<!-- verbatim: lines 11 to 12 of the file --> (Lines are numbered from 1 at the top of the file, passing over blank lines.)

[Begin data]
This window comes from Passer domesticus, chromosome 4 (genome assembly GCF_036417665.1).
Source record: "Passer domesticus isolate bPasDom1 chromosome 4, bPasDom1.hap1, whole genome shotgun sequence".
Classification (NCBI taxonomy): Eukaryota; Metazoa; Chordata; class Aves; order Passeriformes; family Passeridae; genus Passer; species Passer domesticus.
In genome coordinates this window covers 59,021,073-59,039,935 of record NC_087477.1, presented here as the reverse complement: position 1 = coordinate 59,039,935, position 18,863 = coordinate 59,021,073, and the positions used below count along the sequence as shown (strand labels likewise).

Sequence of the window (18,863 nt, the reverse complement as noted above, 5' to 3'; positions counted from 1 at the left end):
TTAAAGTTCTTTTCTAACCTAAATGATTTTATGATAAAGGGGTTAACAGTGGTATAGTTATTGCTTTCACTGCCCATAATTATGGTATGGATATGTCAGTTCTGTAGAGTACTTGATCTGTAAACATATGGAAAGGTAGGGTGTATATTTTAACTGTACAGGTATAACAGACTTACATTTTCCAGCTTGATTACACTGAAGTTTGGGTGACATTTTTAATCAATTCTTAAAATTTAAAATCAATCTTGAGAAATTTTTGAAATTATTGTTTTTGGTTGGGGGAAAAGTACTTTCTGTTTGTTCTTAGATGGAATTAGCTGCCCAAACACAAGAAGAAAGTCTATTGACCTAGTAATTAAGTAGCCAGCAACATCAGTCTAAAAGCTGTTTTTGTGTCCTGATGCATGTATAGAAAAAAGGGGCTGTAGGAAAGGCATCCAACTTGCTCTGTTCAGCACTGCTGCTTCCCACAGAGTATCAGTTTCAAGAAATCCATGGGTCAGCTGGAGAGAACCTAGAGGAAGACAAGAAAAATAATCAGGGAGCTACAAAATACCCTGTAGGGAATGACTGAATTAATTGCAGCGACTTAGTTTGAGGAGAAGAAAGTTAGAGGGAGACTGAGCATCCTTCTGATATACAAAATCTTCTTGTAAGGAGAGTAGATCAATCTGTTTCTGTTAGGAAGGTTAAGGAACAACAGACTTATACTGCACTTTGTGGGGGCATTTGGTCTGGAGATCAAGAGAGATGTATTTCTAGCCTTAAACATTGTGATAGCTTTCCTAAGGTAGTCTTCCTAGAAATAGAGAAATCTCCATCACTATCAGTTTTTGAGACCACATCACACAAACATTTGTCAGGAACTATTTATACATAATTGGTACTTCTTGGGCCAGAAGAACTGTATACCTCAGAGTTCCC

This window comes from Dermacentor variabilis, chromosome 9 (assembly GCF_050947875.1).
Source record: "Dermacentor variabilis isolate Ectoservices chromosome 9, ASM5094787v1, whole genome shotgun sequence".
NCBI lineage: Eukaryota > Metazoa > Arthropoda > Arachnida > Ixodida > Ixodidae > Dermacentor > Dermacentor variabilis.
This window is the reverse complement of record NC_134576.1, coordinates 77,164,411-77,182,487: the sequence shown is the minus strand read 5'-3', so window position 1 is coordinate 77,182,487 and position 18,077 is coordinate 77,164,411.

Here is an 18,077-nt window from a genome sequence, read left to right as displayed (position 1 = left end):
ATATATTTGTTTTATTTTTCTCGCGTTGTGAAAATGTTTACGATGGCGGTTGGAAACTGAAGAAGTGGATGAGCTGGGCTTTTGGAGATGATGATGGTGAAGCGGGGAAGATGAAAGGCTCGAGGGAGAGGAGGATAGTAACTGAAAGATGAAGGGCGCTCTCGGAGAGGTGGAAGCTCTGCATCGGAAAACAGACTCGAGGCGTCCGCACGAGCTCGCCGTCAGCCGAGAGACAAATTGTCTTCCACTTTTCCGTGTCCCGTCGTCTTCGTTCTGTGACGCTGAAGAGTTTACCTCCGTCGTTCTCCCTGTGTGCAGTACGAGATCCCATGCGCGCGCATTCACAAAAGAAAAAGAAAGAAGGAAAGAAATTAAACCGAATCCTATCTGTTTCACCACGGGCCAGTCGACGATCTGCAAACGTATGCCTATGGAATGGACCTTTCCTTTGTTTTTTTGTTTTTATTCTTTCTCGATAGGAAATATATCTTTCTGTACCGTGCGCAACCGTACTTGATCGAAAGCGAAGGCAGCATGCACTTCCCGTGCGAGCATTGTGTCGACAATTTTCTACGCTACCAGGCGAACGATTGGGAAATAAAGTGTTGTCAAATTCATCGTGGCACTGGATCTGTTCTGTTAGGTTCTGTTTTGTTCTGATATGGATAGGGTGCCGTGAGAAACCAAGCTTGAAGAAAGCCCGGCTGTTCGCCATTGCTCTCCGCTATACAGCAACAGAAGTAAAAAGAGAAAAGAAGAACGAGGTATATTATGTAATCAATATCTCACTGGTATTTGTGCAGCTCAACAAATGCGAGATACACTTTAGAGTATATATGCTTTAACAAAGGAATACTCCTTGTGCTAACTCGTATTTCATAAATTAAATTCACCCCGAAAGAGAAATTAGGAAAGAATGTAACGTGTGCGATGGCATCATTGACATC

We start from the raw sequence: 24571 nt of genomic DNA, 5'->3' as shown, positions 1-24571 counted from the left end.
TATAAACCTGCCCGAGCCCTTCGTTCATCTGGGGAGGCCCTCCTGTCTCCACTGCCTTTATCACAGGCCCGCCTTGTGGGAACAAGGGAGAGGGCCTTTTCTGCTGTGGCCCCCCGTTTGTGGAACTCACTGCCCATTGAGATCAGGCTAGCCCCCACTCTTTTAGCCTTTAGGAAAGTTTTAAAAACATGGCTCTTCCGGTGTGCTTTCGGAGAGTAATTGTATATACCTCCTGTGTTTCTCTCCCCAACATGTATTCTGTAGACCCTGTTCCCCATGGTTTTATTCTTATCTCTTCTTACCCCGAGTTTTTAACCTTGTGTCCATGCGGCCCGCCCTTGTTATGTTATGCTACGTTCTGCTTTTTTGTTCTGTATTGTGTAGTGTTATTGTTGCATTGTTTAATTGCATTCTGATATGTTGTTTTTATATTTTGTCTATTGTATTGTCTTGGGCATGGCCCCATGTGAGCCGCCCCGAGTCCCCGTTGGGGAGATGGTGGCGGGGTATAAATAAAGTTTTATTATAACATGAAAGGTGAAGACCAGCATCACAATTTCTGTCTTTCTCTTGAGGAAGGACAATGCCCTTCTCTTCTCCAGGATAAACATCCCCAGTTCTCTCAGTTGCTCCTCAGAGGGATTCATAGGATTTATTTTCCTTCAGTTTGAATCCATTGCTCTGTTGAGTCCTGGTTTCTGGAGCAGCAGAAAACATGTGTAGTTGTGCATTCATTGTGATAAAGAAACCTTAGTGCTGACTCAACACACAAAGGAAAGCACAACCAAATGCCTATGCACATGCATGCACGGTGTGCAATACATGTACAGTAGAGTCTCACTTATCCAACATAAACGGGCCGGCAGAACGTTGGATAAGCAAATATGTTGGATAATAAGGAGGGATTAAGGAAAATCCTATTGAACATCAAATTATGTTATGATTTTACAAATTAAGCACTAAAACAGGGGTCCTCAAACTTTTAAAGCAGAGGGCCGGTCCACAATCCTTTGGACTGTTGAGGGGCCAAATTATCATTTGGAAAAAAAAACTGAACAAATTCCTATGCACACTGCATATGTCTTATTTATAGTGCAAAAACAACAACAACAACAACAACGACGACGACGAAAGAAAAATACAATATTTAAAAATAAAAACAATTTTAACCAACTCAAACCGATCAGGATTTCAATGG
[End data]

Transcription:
Here is an 18,077-nt window from a genome sequence, read left to right as displayed (position 1 = left end):
ATATATTTGTTTTATTTTTCTCGCGTTGTGAAAATGTTTACGATGGCGGTTGGAAACTGAAGAAGTGGATGAGCTGGGCTTTTGGAGATGATGATGGTGAAGCGGGGAAGATGAAAGGCTCGAGGGAGAGGAGGATAGTAACTGAAAGATGAAGGGCGCTCTCGGAGAGGTGGAAGCTCTGCATCGGAAAACAGACTCGAGGCGTCCGCACGAGCTCGCCGTCAGCCGAGAGACAAATTGTCTTCCACTTTTCCGTGTCCCGTCGTCTTCGTTCTGTGACGCTGAAGAGTTTACCTCCGTCGTTCTCCCTGTGTGCAGTACGAGATCCCATGCGCGCGCATTCACAAAAGAAAAAGAAAGAAGGAAAGAAATTAAACCGAATCCTATCTGTTTCACCACGGGCCAGTCGACGATCTGCAAACGTATGCCTATGGAATGGACCTTTCCTTTGTTTTTTTGTTTTTATTCTTTCTCGATAGGAAATATATCTTTCTGTACCGTGCGCAACCGTACTTGATCGAAAGCGAAGGCAGCATGCACTTCCCGTGCGAGCATTGTGTCGACAATTTTCTACGCTACCAGGCGAACGATTGGGAAATAAAGTGTTGTCAAATTCATCGTGGCACTGGATCTGTTCTGTTAGGTTCTGTTTTGTTCTGATATGGATAGGGTGCCGTGAGAAACCAAGCTTGAAGAAAGCCCGGCTGTTCGCCATTGCTCTCCGCTATACAGCAACAGAAGTAAAAAGAGAAAAGAAGAACGAGGTATATTATGTAATCAATATCTCACTGGTATTTGTGCAGCTCAACAAATGCGAGATACACTTTAGAGTATATATGCTTTAACAAAGGAATACTCCTTGTGCTAACTCGTATTTCATAAATTAAATTCACCCCGAAAGAGAAATTAGGAAAGAATGTAACGTGTGCGATGGCATCATTGACATC